The Way Things Work

Front Cover
Houghton Mifflin, 1988 - Technology - 384 pages
25 Reviews
From levers to lasers, from cameras to computers, this volume is a remarkable overview of the machines and inventions that shape our lives, amusingly presented with a large dose of Macaulay's wit and personality. Full-color illustrations.

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Review: The Way Things Work

User Review  - Jeremy - Goodreads

Man, what a great book. I spent countless hours of my childhood pouring over this book, with it's illustrations, cartoons, and diagrams. It is a primer on how much of the world around us actually works, explained in simple, yet detailed and undiluted language. Read full review

Review: The Way Things Work

User Review  - Alain Aguilar - Goodreads

I find this book to be very useful in seeing how everyday objects work.I find it is a little outdated,but I give it 5 stars because I loved this book as a child. Read full review

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About the author (1988)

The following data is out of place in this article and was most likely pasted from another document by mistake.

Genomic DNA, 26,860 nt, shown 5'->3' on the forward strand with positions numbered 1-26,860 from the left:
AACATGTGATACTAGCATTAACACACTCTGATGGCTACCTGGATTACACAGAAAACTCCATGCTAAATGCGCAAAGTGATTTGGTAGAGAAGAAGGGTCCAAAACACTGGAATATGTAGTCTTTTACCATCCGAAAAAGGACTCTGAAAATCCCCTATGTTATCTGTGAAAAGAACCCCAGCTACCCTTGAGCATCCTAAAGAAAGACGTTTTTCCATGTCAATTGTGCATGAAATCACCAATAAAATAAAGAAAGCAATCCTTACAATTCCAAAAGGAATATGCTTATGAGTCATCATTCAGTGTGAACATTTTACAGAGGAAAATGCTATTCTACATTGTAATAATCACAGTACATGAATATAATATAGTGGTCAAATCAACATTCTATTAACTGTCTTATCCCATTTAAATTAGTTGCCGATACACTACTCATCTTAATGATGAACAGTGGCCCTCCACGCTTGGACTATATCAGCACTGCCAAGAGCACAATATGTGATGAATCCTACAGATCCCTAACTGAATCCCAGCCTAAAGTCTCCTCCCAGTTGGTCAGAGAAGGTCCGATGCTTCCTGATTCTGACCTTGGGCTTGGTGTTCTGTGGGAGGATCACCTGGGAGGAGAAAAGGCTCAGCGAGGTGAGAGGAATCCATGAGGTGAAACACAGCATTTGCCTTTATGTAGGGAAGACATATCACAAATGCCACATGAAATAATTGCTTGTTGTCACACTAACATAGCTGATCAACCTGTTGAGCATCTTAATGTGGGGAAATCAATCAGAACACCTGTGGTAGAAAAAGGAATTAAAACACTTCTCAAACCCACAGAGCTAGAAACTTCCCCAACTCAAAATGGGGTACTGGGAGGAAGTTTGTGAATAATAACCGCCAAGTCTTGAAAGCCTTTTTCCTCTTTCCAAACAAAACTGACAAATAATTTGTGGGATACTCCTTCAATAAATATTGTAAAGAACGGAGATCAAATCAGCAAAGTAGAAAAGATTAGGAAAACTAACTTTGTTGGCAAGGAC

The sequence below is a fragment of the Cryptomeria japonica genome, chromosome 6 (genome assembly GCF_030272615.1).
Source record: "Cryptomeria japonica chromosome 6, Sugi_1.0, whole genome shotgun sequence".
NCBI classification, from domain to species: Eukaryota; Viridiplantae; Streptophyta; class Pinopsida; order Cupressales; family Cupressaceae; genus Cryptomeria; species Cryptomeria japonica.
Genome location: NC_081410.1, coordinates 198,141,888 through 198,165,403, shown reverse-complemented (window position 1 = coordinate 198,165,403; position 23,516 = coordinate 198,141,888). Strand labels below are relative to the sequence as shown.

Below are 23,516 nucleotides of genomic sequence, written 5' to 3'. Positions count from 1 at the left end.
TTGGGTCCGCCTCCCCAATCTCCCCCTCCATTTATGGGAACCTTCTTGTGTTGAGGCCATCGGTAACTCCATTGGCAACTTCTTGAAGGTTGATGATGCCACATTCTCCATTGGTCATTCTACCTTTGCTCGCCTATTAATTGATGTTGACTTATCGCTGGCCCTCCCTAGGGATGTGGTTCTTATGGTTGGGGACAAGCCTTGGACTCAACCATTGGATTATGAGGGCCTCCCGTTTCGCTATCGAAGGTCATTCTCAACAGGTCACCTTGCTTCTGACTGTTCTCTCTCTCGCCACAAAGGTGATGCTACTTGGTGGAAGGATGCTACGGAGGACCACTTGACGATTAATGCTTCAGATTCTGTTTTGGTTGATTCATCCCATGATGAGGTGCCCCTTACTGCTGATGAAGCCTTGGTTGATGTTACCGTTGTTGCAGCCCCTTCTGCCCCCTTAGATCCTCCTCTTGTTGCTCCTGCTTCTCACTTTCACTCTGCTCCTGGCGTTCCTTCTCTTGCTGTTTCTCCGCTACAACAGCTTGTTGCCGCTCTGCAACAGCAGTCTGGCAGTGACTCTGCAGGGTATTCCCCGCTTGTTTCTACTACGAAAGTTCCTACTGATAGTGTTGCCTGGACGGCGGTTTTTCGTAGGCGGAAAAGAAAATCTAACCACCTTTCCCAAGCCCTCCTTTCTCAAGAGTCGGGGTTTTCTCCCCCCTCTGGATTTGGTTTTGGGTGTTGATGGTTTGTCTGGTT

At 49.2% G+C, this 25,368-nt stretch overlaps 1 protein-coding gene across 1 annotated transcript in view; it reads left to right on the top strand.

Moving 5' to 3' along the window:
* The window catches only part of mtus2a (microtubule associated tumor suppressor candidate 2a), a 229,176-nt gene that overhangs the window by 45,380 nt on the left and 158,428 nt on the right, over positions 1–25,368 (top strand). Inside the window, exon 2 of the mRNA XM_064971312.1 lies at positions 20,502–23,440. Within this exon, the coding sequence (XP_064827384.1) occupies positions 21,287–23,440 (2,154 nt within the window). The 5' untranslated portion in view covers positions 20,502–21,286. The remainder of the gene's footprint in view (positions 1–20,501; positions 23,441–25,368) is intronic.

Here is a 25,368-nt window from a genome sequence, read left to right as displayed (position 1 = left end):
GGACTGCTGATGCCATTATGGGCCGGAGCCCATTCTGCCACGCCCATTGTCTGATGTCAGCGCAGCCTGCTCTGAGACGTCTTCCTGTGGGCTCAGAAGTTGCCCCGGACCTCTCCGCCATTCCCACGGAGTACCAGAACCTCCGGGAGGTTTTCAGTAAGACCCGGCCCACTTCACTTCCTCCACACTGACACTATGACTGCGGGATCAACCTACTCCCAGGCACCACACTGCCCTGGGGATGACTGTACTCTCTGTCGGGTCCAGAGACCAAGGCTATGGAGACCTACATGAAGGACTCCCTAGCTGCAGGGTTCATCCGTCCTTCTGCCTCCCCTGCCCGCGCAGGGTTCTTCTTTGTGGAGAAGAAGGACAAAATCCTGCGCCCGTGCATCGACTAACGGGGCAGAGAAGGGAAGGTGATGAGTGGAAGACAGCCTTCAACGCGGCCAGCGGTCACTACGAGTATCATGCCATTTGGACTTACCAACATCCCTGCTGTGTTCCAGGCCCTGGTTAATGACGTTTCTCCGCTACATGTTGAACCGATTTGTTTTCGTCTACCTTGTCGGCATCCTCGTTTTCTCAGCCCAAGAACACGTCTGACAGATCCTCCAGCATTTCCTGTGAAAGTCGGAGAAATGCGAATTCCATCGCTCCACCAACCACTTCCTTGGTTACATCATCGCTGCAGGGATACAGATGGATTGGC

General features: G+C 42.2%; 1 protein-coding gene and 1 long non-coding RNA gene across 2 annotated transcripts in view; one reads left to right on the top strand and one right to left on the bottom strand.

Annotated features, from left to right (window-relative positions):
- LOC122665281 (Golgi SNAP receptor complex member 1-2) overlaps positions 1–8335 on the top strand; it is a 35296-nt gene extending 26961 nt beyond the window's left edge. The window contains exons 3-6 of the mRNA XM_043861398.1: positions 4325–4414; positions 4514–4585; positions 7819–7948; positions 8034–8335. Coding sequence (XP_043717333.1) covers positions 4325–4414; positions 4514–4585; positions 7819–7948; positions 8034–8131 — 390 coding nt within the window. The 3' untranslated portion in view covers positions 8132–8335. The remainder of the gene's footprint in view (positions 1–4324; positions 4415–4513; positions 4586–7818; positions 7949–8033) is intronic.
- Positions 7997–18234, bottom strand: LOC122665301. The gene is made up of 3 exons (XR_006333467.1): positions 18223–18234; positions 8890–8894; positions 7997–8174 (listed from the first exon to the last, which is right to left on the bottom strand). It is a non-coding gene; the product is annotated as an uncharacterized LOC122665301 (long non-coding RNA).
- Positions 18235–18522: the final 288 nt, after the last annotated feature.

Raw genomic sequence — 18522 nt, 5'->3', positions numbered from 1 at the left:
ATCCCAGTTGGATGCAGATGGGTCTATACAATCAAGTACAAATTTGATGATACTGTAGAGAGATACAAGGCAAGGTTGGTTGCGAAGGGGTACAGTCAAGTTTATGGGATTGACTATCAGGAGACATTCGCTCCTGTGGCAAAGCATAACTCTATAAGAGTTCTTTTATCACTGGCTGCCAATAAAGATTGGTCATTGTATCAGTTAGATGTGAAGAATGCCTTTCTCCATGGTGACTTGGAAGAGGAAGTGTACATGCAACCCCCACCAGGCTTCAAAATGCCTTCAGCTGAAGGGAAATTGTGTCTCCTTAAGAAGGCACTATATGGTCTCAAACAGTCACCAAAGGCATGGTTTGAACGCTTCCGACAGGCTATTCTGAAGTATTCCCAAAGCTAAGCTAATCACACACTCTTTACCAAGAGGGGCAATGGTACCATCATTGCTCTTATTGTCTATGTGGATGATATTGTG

David Macaulay is the well-known author and illustrator of books such as "Cathedral: The Story of Its Construction," "Castle," and "The Way Things Work." Though considered by some to be a young adult and children's writer, Macaulay's books are, in fact, popular with audiences of all ages. Macaulay was born in 1946 in England, but moved to New jersey when he was 11. He studied at the Rhode Island School of Design where he was later an instructor of interior design from 1969-1973. He has also taught in public schools and had his work exhibited around the world. Macaulay won a Caldecott Honor Medal in 1991 for his book, Black and White. Macaulay has won numerous other awards, including the Washington Children's Book Guild Award for a Body of Non-Fiction Work in 1977. Macaulay's gift lies in his ability to make intricate and appealing drawings of complex subjects, such as buildings or archaeological sites. The explanations for the illustrations are well-written, clear, and often filled with fascinating, little known facts. He also writes works of historical subjects such as "Mill" which is about the construction and workings of an imaginary 1810 New England mill. David Macaulay has been married three times and has one daughter.

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